The fat arrow will ‘override’ the default meaning of the @ operator as follows, to assure that ‘this’ refers to what we would expect it:


delayedAction = =>  

setTimeout(delayedAction, 100);


delayedAction = (function(_this) {
  return function() {
    return alert(_this.messsage);

setTimeout(delayedAction, 100);

Rule 3: Don’t Use Methods as Callbacks and Avoid the Fat Arrow Operator in All Other Circumstances

There is one more use case for the Fat Arrow operator, which is that it has a special meaning when used for the definition of class methods. This is useful when the methods of a class are to be passed as a callback. I personally don’t think that’s a very useful feature and it’s better to define an anonymous function to handle a callback and then call a method of your class/object from within this callback. Following this rule enables us not having to worry about whether to define a method with a thin or fat arrow – which is otherwise tricky since the right choice here is external to the class we are writing.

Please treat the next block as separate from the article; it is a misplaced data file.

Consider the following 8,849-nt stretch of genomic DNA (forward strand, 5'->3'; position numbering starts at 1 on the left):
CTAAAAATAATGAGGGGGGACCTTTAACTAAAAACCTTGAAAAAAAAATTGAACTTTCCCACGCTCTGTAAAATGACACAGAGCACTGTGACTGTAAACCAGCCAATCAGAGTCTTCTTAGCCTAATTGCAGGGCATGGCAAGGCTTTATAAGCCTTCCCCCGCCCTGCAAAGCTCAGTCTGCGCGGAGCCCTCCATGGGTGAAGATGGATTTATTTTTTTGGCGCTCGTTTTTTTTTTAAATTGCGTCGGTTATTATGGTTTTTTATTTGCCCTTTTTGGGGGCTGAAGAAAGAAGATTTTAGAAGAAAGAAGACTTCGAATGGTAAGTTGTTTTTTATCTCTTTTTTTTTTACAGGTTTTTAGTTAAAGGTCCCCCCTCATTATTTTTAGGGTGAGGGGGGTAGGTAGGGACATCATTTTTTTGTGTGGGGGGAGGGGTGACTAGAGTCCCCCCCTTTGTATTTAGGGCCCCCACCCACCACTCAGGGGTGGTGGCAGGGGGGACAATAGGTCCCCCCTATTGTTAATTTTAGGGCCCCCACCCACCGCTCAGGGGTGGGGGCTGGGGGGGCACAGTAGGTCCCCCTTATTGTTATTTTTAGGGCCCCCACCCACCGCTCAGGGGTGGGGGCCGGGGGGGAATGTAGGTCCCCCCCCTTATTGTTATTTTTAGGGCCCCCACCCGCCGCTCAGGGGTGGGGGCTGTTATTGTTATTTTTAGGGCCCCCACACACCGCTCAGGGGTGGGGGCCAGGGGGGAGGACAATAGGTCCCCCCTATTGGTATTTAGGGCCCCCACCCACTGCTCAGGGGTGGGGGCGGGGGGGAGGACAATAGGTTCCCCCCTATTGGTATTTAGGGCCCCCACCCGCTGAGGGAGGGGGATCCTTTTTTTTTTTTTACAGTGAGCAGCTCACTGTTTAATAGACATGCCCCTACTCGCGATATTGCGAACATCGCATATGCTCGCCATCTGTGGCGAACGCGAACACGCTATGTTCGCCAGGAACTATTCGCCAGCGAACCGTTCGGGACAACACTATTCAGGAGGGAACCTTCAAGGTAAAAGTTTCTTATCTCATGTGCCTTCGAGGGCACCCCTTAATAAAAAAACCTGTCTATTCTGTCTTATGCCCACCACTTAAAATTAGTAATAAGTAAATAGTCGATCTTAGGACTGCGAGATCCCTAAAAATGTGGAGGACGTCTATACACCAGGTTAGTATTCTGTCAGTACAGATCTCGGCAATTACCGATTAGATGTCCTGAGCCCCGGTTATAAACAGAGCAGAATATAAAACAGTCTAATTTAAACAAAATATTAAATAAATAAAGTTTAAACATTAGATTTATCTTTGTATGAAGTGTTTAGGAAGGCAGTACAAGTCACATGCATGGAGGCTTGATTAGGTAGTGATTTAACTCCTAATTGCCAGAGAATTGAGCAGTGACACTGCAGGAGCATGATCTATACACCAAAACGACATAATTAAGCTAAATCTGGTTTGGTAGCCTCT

More Reading

Karl Seguin – Ten Features I Like About CoffeeScript

Michael Kramer - The Simplified Fat Arrow Guide for CoffeeScript

Azat Mardanov - Understanding Fat Arrows (=>) in CoffeeScript

Giang Nguyen - Coffeescript: Fat arrow vs thin arrow

Embed HTML Code in JavaScript File


You would like to include HTML code as a String in a JavaScript file.


Firstly, load the HTML code into a JavaScript variable (e.g. by using jQuery.ajax()).

$.ajax({url: ''})

.done(function(html) {

Then apply the following two simple regular expressions on the html code to generate valid JavaScript code.

var safeHtml = html

.replace(/\n/g, "\\n")

.replace(/\"/g, "\\\"")

You can use this String now to build a JavaScript file:

var myScript = 'var html="'+safeHtml+'";';